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MARLBOROUGH, Mass.--(BUSINESS WIRE)--Sunovion Pharmaceuticals Inc. (Sunovion) announced that multiple data analyses from two Phase 3 studies demonstrating that Utibron™ Neohaler® (indacaterol/glycopyrrolate) inhalation powder improved lung function, health-related quality of life (HRQL), dyspnea and night-time symptoms compared to placebo in patients with moderate-to-severe chronic obstructive pulmonary disease (COPD), were presented at the 2017 American Thoracic Society International Conference (ATS 2017) held May 19-24, 2017, in Washington, D.C. Findings from the FLIGHT1 and FLIGHT2 pivotal efficacy and safety studies, as well as from the FLIGHT3 long-term safety study, were included in nine posters for UTIBRON NEOHALER presented at the meeting. UTIBRON NEOHALER is a twice-daily combination long-acting beta agonist (indacaterol) and long-acting muscarinic antagonist (glycopyrrolate) (LABA/LAMA) for the long-term maintenance treatment of airflow obstruction in people with COPD, including chronic bronchitis and/or emphysema. UTIBRON NEOHALER is not indicated to treat asthma or for the relief of sudden symptoms of COPD. “Improvement in health related quality of life, including reduction of difficult or labored breathing, is a key therapeutic goal for patients with COPD that is reflected in the updated 2017 Global Initiative for Chronic Obstructive Lung Disease (GOLD) report,” said lead investigator of FLIGHT1 and FLIGHT2 studies Donald A. Mahler, M.D., Emeritus Professor of Medicine, Geisel School of Medicine at Dartmouth, Lebanon, N.H. “These UTIBRON NEOHALER data show that the dual bronchodilator significantly improves and sustains bronchodilation and may improve health status and COPD symptoms in moderate-to-severe patients.” “UTIBRON NEOHALER has demonstrated the value of dual bronchodilation treatment for people living with COPD,” said Thomas H. Goodin, Ph.D., Senior Director, Clinical Development at Sunovion. “The data presented at ATS indicate that UTIBRON NEOHALER was associated with statistically significant and clinically important improvements in lung function as well as a reduction in the number of sleep disturbances and in the use of rescue medication, which may have a positive impact on patients’ quality of life.” About COPD Chronic obstructive pulmonary disease (COPD) is a common, preventable and treatable disease that is characterized by persistent respiratory symptoms and airflow limitation that is due to airway and/or lung abnormalities usually caused by significant exposure to toxic particles or gases. The main risk factor for COPD is tobacco smoking, but other environmental exposures may contribute.1 Approximately 15.7 million adults in the U.S. report that they have been diagnosed with COPD.2 It is estimated that several million more adults have undiagnosed COPD.3 COPD is responsible for over 120,000 deaths per year, making it the third leading cause of death in the U.S.2 COPD develops slowly and the symptoms often worsen over time, potentially limiting the ability to perform routine activities.2 Symptoms of COPD include coughing, wheezing, shortness of breath, excess production of mucus in the lungs, the inability to breathe deeply and the feeling of being unable to breathe.4 The symptoms of COPD can be most severe during the night and early morning.5 Morning symptoms can be associated with limitation of activities during the day, impaired health status and increased risk of exacerbation.6 Night-time symptoms disturb sleep, reduce sleep quality and, in the long term, may be associated with development or worsening of cardiovascular diseases, cognition, depression and increased mortality.7 About FLIGHT1 and FLIGHT2 Studies8 FLIGHT1 and FLIGHT2 were Phase 3, replicate, multicenter, double-blind, parallel group, placebo- and active-controlled studies that randomized (1:1:1:1) patients with moderate-to-severe COPD to receive indacaterol/glycopyrrolate 27.5/15.6 mcg, indacaterol 27.5 mcg, glycopyrrolate 15.6 mcg or placebo (all given twice daily) over a 12-week treatment period. All treatments were delivered via the Neohaler® device. The studies were funded by Novartis Pharmaceuticals Corporation. About Utibron™ Neohaler® (indacaterol/glycopyrrolate) Inhalation Powder9 UTIBRON NEOHALER (indacaterol/glycopyrrolate) inhalation powder is a combination bronchodilator indicated for the long-term maintenance treatment of airflow obstruction in patients with COPD, including chronic bronchitis and/or emphysema. It is not indicated to treat acute deteriorations of COPD or to treat asthma. UTIBRON NEOHALER combines two medicines in one twice-daily fixed-dose combination: indacaterol 27.5 mcg, a long-acting beta -adrenergic agonist (LABA), and the long-acting muscarinic antagonist (LAMA) glycopyrrolate 15.6 mcg. Sunovion entered into an exclusive license agreement with Novartis for the U.S. commercialization rights to UTIBRON NEOHALER, as well as Seebri™ Neohaler® (glycopyrrolate) inhalation solution and Arcapta® Neohaler® (indacaterol) inhalation solution, on December 21, 2016. Novartis received approval from the U.S. Food and Drug Administration (FDA) for UTIBRON NEOHALER in October 2015. UTIBRON™ NEOHALER® (indacaterol and glycopyrrolate) is a combination of a long-acting beta -agonist, or LABA, medicine (indacaterol) and an anticholinergic medicine (glycopyrrolate). UTIBRON NEOHALER is used long term, twice each day (morning and evening), to treat the symptoms of chronic obstructive pulmonary disease (COPD), including chronic bronchitis and/or emphysema. UTIBRON NEOHALER has been approved for COPD only and is NOT indicated for the treatment of asthma. People with asthma who take long-acting beta -adrenergic agonist (LABA) medicines, such as indacaterol (one of the medicines in UTIBRON NEOHALER), have an increased risk of death from asthma problems. It is not known if LABA medicines, such as indacaterol, increase the risk of death in people with COPD. UTIBRON NEOHALER does not relieve sudden symptoms of COPD and should not be used more than twice daily. Always have a short-acting beta -agonist with you to treat sudden symptoms. Use UTIBRON NEOHALER exactly as your health care provider tells you to use it. Do not use UTIBRON NEOHALER more often than it is prescribed for you. Get emergency medical care if your breathing problems worsen quickly, you need to use your rescue medication more often than usual, or your rescue medication does not work as well to relieve your symptoms. Do not use UTIBRON NEOHALER if you are allergic to indacaterol, glycopyrrolate, or any of the ingredients in UTIBRON NEOHALER. Ask your health care provider if you are not sure. Tell your health care provider about all of your health conditions, including if you: Tell your health care provider about all the medicines you take, including prescription medicines, over-the-counter medicines, vitamins, and herbal supplements. UTIBRON NEOHALER and certain other medicines may interact with each other. This may cause serious side effects. Especially tell your health care provider if you take: UTIBRON NEOHALER can cause serious side effects, including: Common side effects of UTIBRON NEOHALER include sore throat and runny nose, high blood pressure, and back pain. These are not all of the possible side effects with UTIBRON NEOHALER. Tell your health care provider about any side effect that bothers you or that does not go away. Do not swallow UTIBRON capsules. UTIBRON capsules are for inhalation only with the NEOHALER device. Never place a capsule in the mouthpiece of the NEOHALER device. You are encouraged to report negative side effects of prescription drugs to the FDA. Visit www.fda.gov/medwatch or call 1-800-FDA-1088. This information is not comprehensive. How to get more information: For additional information, please see full Prescribing Information, including BOXED WARNING and Medication Guide, for UTIBRON NEOHALER, or visit www.UTIBRON.com. Expanding Sunovion’s Heritage in COPD Sunovion is committed to expanding its heritage of advancing new treatments for serious respiratory medical conditions, including the 15.7 million people in the U.S. who are living with chronic obstructive pulmonary disease (COPD).2 The company offers the broadest COPD portfolio in the U.S., providing treatment options for people at various stages of COPD, as well as the flexibility to choose handheld or nebulized delivery based on individual needs. Sunovion goes beyond treatment offerings to support awareness and understanding with the entire COPD community – health care providers, patients and caregivers – and to advancing disease state education through its partnerships with various organizations. About Sunovion Pharmaceuticals Inc. (Sunovion) Sunovion is a global biopharmaceutical company focused on the innovative application of science and medicine to help people with serious medical conditions. Sunovion’s vision is to lead the way to a healthier world. The company’s spirit of innovation is driven by the conviction that scientific excellence paired with meaningful advocacy and relevant education can improve lives. With patients at the center of everything it does, Sunovion has charted new paths to life-transforming treatments that reflect ongoing investments in research and development and an unwavering commitment to support people with psychiatric, neurological and respiratory conditions. Sunovion’s track record of discovery, development and commercialization of important therapies has included Utibron™ Neohaler® (indacaterol/glycopyrrolate) inhalation powder, Brovana® (arformoterol tartrate) inhalation solution, Latuda® (lurasidone HCI) and Aptiom® (eslicarbazepine acetate). Headquartered in Marlborough, Mass., Sunovion is an indirect, wholly-owned subsidiary of Sumitomo Dainippon Pharma Co., Ltd. Sunovion Pharmaceuticals Europe Ltd., based in London, England, Sunovion Pharmaceuticals Canada Inc., based in Mississauga, Ontario, and Sunovion CNS Development Canada ULC, based in Toronto, Ontario, are wholly-owned direct subsidiaries of Sunovion Pharmaceuticals Inc. Additional information can be found on the company’s web sites: www.sunovion.com, www.sunovion.eu and www.sunovion.ca. Connect with Sunovion on Twitter, LinkedIn, Facebook and YouTube. About Sumitomo Dainippon Pharma Co., Ltd. Sumitomo Dainippon Pharma is among the top-ten listed pharmaceutical companies in Japan operating globally in major pharmaceutical markets, including Japan, the United States, China and the European Union. Sumitomo Dainippon Pharma aims to create innovative pharmaceutical products in the Psychiatry & Neurology area and the Oncology area, which have been designated as the focus therapeutic areas. Sumitomo Dainippon Pharma is based on the merger in 2005 between Dainippon Pharmaceutical Co., Ltd., and Sumitomo Pharmaceuticals Co., Ltd. Today, Sumitomo Dainippon Pharma has about 6,500 employees worldwide. Additional information about Sumitomo Dainippon Pharma is available through its corporate website at www.ds-pharma.com. LATUDA and SUNOVION are registered trademarks of Sumitomo Dainippon Pharma Co., Ltd. BROVANA is a registered trademark of Sunovion Pharmaceuticals Inc. APTIOM is used under license from Bial. ARCAPTA and NEOHALER are registered trademarks of Novartis AG, used under license.  SEEBRI and UTIBRON are trademarks of Novartis AG, used under license. Sunovion Pharmaceuticals Inc. is a U.S. subsidiary of Sumitomo Dainippon Pharma Co., Ltd. For a copy of this release, visit Sunovion’s web site at www.sunovion.com 1 GOLD Guidelines 2017. http://www.goldcopd.org/guidelines-global-strategy-for-diagnosis-management.html. Accessed: March 16, 2017. 2 MMWR: Morbidity and Mortality Weekly Report. Employment and Activity Limitations Among Adults with Chronic Obstructive Pulmonary Disease — United States, 2013. March 27, 2015; 64(11). Available at http://www.cdc.gov/mmwr/ 3 National Heart, Lung, and Blood Institute. “What is COPD?” Available at: http://www.nhlbi.nih.gov/health/educational/copd/what-is-copd/index.htm. Accessed: March 2, 2016 4 National Heart, Lung and Blood Institute. (2013). What Are the Signs and Symptoms of COPD? Retrieved from https://www.nhlbi.nih.gov/health/health-topics/topics/copd/signs. 5 Partridge MR, Karlsson N, Small IR. Patient insight into the impact of chronic obstructive pulmonary disease in the morning: an internet survey. Curr Med Res Opin. 2009;25:2043–8. 6 Roche N, Small M, Broomfield S, Higgins V, Pollard R. Real world COPD: association of morning symptoms with clinical and patient reported outcomes. COPD. 2013;10:679–86. 7 Agusti A, Hedner J, Marin JM, Barbé F, Cazzola M, Rennard S. Night-time symptoms: a forgotten dimension of COPD. Eur Respir Rev. 2011;20:183–94. 8 Mahler DA, Kerwin E, Ayers T, et al. FLIGHT1 and FLIGHT2: Efficacy and Safety of QVA149 (Indacaterol/Glycoprrolate) versus its Monocomponents and Placebo and Patients with Chronic Obstructive Pulmonary Disease. Am J Respir Crit Care Med. 2015;192(9):1068-1079. 9 Utibron™ Neohaler® Full Prescribing Information. Novartis Pharmaceuticals Corporation. January 2017.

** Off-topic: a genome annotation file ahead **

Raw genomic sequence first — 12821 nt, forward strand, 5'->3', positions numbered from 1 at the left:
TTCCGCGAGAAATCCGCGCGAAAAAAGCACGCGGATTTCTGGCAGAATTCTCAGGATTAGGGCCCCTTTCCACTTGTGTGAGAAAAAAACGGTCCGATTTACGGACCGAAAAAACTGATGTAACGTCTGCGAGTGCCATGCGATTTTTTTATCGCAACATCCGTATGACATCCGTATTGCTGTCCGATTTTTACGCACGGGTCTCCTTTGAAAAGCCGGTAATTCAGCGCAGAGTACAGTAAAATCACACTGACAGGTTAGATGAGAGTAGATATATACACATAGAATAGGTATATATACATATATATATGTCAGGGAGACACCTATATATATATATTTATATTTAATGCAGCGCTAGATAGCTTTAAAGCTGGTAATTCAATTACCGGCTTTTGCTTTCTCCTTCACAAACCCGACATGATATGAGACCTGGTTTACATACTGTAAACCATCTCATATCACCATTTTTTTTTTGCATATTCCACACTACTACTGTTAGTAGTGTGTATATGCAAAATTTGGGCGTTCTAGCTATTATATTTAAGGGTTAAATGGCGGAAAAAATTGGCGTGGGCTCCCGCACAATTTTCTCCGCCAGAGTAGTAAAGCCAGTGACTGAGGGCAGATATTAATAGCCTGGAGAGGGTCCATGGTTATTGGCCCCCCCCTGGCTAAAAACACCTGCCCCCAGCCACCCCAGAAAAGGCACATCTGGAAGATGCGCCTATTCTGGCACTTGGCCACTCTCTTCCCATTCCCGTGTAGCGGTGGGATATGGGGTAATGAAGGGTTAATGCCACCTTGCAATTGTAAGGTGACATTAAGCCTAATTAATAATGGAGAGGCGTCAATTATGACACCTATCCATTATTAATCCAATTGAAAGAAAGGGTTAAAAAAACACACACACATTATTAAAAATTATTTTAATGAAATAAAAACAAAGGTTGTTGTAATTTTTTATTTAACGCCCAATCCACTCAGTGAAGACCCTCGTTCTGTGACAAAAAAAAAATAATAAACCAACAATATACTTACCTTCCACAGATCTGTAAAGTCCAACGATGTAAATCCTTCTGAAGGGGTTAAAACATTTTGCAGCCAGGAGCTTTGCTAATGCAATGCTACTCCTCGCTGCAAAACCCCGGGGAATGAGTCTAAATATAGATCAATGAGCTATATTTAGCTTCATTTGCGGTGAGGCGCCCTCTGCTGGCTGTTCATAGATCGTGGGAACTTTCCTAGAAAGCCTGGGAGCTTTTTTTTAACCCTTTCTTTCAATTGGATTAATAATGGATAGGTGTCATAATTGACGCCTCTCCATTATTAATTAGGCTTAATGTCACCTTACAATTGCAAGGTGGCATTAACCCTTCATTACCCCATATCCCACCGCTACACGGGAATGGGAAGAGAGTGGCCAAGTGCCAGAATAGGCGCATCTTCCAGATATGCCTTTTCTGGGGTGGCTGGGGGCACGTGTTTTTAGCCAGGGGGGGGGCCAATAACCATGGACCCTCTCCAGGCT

Dr. Chan was invited to speak on the development of new potassium lowering technologies that utilize novel potassium-binding sorbents to treat severe hyperkalemia, a potentially life-threatening elevation of potassium in the blood that can occur as a result of severe trauma, burn injury, and tissue ischemia.  These strategies were specifically designed to be used to stabilize our wounded warfighters in austere battlefield environments, where delays in evacuation necessitate prolonged field care for up to 72 hours before they can be brought to definitive care.  U.S. Special Operations Command (SOCOM) synchronizes the planning of Special Operations and provides Special Operations Forces to support persistent, networked, and distributed Global Combatant Command operations in order to protect and advance our Nation's interests.  This work was funded through two Small Business Innovation Research (SBIR) contracts by the U.S. Army Medical Research and Materiel Command (USAMRMC). 18th Annual B. Riley & Co. Investor Conference Presenter: Kathleen Bloch, CFO Where:  Loews Santa Monica Beach Hotel, 1700 Ocean Avenue, Santa Monica, CA When:    Wednesday, May 24, 2017 at 3:00PM PDT Presentation Room:   Arcadia D Ms. Bloch will be meeting with investors in one-on-one meetings during the two day conference (May 24-25th).  A copy of the presentation will be available on the company's investor relations website. CytoSorbents Corporation is a leader in critical care immunotherapy, specializing in blood purification. Its flagship product, CytoSorb® is approved in the European Union with distribution in 43 countries around the world, as a safe and effective extracorporeal cytokine adsorber, designed to reduce the "cytokine storm" or "cytokine release syndrome" that could otherwise cause massive inflammation, organ failure and death in common critical illnesses such as sepsis, burn injury, trauma, lung injury and pancreatitis, as well as in cancer immunotherapy. These are conditions where the risk of death is extremely high, yet no effective treatments exist. CytoSorb® is also being used during and after cardiac surgery to remove inflammatory mediators, such as cytokines and free hemoglobin, which can lead to post-operative complications, including multiple organ failure. CytoSorbents has completed its REFRESH (REduction in FREe Hemoglobin) 1 trial – a multi-center, randomized controlled study that has demonstrated the safety and efficacy of free hemoglobin reduction with intra-operative CytoSorb® use in a heart-lung machine during complex cardiac surgery.  In 2017, the company plans to initiate a pivotal REFRESH 2 trial intended to support U.S. FDA approval.  CytoSorb® has been used safely in more than 23,000 human treatments to date. CytoSorbents' purification technologies are based on biocompatible, highly porous polymer beads that can actively remove toxic substances from blood and other bodily fluids by pore capture and surface adsorption. Its technologies have received non-dilutive grant, contract, and other funding in excess of $18 million from DARPA, the U.S. Army, the U.S. Department of Health and Human Services, the National Institutes of Health (NIH), National Heart, Lung, and Blood Institute (NHLBI), U.S. Special Operations Command (SOCOM) and others. The Company has numerous products under development based upon this unique blood purification technology, protected by 32 issued U.S. patents and multiple applications pending, including CytoSorb-XL, HemoDefend™, VetResQ™, ContrastSorb, DrugSorb, and others.  For more information, please visit the Company's websites at www.cytosorbents.com and www.cytosorb.com or follow us on Facebook and Twitter This press release includes forward-looking statements intended to qualify for the safe harbor from liability established by the Private Securities Litigation Reform Act of 1995. These forward-looking statements include, but are not limited to, statements about our plans, objectives, representations and contentions and are not historical facts and typically are identified by use of terms such as "may," "should," "could," "expect," "plan," "anticipate," "believe," "estimate," "predict," "potential," "continue" and similar words, although some forward-looking statements are expressed differently. You should be aware that the forward-looking statements in this press release represent management's current judgment and expectations, but our actual results, events and performance could differ materially from those in the forward-looking statements. Factors which could cause or contribute to such differences include, but are not limited to, the risks discussed in our Annual Report on Form 10-K, filed with the SEC on March 3, 2017, as updated by the risks reported in our Quarterly Reports on Form 10-Q, and in the press releases and other communications to shareholders issued by us from time to time which attempt to advise interested parties of the risks and factors which may affect our business. We caution you not to place undue reliance upon any such forward-looking statements. We undertake no obligation to publicly update or revise any forward-looking statements, whether as a result of new information, future events, or otherwise, other than as required under the Federal securities laws. Please Click to Follow Us on Facebook and Twitter To view the original version on PR Newswire, visit:http://www.prnewswire.com/news-releases/cytosorbents-selected-to-present-at-special-operations-somsa-2017-conference-and-18th-annual-b-riley--co-investor-conference-300463018.html